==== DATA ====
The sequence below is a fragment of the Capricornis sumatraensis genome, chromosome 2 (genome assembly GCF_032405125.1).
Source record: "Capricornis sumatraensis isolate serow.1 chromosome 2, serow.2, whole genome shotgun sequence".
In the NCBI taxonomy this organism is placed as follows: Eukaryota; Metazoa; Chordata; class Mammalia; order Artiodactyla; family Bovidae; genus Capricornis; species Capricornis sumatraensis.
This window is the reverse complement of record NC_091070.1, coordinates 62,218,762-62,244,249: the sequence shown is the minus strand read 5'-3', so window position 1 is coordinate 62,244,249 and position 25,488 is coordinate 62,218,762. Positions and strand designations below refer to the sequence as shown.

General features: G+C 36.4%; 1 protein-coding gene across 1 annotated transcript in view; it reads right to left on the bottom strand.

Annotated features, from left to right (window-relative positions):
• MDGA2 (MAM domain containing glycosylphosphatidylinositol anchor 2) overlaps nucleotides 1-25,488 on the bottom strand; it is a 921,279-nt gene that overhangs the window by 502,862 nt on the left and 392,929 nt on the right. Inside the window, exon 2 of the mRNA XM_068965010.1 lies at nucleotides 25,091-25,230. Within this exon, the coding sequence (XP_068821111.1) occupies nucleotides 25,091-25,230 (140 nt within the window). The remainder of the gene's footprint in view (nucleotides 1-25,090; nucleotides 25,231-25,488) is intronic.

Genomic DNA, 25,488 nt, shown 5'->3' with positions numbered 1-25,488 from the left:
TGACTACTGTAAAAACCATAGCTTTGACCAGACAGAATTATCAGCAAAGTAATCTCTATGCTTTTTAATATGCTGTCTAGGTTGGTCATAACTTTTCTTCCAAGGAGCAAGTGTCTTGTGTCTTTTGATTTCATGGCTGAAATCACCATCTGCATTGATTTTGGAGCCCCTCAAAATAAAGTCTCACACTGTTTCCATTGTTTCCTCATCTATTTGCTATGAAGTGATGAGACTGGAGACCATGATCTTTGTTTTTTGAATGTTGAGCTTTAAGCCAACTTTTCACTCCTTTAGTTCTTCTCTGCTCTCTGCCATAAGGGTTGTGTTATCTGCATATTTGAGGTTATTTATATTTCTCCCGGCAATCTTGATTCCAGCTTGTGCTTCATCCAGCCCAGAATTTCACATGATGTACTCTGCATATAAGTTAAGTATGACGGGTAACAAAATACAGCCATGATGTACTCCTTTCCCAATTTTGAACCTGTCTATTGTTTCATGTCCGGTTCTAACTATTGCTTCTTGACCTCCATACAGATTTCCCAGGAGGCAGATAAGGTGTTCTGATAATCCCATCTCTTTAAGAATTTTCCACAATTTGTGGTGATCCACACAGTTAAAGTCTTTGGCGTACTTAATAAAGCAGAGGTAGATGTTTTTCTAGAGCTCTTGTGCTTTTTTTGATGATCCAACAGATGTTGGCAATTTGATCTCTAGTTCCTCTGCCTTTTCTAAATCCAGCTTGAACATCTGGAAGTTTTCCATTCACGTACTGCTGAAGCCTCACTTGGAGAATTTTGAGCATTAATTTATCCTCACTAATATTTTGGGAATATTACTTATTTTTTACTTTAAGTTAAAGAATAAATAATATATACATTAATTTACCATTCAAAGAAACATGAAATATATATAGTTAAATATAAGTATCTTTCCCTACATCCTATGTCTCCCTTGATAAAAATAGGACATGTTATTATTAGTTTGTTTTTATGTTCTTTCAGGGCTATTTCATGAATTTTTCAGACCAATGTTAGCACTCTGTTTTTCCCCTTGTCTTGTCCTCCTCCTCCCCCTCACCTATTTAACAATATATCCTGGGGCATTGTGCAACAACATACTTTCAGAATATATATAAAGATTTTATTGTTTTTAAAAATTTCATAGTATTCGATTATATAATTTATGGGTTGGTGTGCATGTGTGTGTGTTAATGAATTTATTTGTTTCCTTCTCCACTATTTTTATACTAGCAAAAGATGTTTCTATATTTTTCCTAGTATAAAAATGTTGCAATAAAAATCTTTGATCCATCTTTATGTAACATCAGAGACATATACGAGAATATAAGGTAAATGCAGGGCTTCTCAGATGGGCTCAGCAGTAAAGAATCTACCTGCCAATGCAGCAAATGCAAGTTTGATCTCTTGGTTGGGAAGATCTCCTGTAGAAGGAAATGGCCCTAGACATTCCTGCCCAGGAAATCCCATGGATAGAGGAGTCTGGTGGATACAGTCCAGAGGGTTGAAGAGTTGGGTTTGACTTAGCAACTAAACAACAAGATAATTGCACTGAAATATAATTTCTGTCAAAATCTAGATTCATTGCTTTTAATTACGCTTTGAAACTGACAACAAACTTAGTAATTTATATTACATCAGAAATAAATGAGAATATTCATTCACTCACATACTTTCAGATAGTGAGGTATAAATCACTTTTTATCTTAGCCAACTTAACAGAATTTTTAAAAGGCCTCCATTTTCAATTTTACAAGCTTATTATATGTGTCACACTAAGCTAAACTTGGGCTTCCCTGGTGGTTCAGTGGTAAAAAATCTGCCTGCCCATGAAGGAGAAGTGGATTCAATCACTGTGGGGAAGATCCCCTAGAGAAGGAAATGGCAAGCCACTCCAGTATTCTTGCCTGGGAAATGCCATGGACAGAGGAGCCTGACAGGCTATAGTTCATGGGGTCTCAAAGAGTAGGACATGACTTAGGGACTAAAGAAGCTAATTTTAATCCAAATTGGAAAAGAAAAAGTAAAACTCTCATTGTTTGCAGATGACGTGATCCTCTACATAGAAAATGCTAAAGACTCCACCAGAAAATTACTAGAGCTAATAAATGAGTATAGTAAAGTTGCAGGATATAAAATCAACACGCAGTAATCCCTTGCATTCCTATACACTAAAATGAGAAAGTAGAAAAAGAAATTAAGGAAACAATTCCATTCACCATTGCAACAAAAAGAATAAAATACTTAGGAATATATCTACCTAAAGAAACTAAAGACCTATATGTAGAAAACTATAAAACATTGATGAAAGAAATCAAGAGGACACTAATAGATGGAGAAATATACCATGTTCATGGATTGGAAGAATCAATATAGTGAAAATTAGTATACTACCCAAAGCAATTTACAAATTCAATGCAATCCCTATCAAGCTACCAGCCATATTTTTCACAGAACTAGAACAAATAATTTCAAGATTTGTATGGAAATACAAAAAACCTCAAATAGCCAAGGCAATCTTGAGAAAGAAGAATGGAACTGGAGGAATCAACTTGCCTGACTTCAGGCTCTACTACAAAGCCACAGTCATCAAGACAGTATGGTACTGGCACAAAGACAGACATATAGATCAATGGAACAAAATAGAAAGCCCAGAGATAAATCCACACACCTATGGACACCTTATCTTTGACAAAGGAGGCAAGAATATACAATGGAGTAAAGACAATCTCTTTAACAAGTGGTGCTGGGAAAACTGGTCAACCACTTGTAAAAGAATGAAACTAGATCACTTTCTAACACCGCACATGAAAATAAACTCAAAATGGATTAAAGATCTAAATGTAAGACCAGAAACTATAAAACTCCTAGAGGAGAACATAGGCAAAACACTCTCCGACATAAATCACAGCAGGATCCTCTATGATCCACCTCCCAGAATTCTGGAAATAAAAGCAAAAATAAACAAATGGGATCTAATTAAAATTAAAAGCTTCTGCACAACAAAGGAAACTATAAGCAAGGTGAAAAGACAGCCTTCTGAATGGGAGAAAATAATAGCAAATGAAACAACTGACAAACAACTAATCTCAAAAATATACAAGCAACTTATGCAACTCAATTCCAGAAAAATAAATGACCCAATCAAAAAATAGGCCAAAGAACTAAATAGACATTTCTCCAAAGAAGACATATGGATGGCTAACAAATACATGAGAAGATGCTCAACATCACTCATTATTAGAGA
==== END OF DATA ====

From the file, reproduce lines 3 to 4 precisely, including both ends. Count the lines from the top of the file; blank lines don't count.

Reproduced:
In the NCBI taxonomy this organism is placed as follows: Eukaryota; Metazoa; Chordata; class Mammalia; order Artiodactyla; family Bovidae; genus Capricornis; species Capricornis sumatraensis.
This window is the reverse complement of record NC_091070.1, coordinates 62,218,762-62,244,249: the sequence shown is the minus strand read 5'-3', so window position 1 is coordinate 62,244,249 and position 25,488 is coordinate 62,218,762. Positions and strand designations below refer to the sequence as shown.